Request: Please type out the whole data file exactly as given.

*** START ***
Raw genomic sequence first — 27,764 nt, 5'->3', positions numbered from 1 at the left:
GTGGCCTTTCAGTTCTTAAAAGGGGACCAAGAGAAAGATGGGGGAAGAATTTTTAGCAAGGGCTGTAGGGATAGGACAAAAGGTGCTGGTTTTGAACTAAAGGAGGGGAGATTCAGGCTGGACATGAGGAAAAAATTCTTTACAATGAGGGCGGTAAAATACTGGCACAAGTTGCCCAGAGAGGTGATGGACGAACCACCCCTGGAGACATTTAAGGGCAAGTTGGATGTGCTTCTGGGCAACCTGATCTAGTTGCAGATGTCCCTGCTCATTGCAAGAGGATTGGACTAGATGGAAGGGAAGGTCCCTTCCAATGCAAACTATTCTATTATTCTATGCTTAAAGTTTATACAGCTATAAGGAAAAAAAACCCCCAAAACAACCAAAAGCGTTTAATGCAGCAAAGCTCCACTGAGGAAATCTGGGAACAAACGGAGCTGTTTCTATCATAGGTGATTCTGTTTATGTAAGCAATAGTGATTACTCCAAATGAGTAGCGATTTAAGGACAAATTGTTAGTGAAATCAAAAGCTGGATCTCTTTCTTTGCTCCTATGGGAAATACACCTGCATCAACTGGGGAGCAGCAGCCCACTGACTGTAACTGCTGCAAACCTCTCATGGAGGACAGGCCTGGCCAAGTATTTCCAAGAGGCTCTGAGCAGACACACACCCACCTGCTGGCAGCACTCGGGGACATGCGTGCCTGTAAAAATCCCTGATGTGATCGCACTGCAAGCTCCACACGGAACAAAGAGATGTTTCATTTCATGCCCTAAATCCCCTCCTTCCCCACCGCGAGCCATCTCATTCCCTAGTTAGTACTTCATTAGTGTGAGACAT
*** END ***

Raw genomic sequence first — 27,764 nt, 5'->3', positions numbered from 1 at the left:
GTGGCCTTTCAGTTCTTAAAAGGGGACCAAGAGAAAGATGGGGGAAGAATTTTTAGCAAGGGCTGTAGGGATAGGACAAAAGGTGCTGGTTTTGAACTAAAGGAGGGGAGATTCAGGCTGGACATGAGGAAAAAATTCTTTACAATGAGGGCGGTAAAATACTGGCACAAGTTGCCCAGAGAGGTGATGGACGAACCACCCCTGGAGACATTTAAGGGCAAGTTGGATGTGCTTCTGGGCAACCTGATCTAGTTGCAGATGTCCCTGCTCATTGCAAGAGGATTGGACTAGATGGAAGGGAAGGTCCCTTCCAATGCAAACTATTCTATTATTCTATGCTTAAAGTTTATACAGCTATAAGGAAAAAAAACCCCCAAAACAACCAAAAGCGTTTAATGCAGCAAAGCTCCACTGAGGAAATCTGGGAACAAACGGAGCTGTTTCTATCATAGGTGATTCTGTTTATGTAAGCAATAGTGATTACTCCAAATGAGTAGCGATTTAAGGACAAATTGTTAGTGAAATCAAAAGCTGGATCTCTTTCTTTGCTCCTATGGGAAATACACCTGCATCAACTGGGGAGCAGCAGCCCACTGACTGTAACTGCTGCAAACCTCTCATGGAGGACAGGCCTGGCCAAGTATTTCCAAGAGGCTCTGAGCAGACACACACCCACCTGCTGGCAGCACTCGGGGACATGCGTGCCTGTAAAAATCCCTGATGTGATCGCACTGCAAGCTCCACACGGAACAAAGAGATGTTTCATTTCATGCCCTAAATCCCCTCCTTCCCCACCGCGAGCCATCTCATTCCCTAGTTAGTACTTCATTAGTGTGAGACAT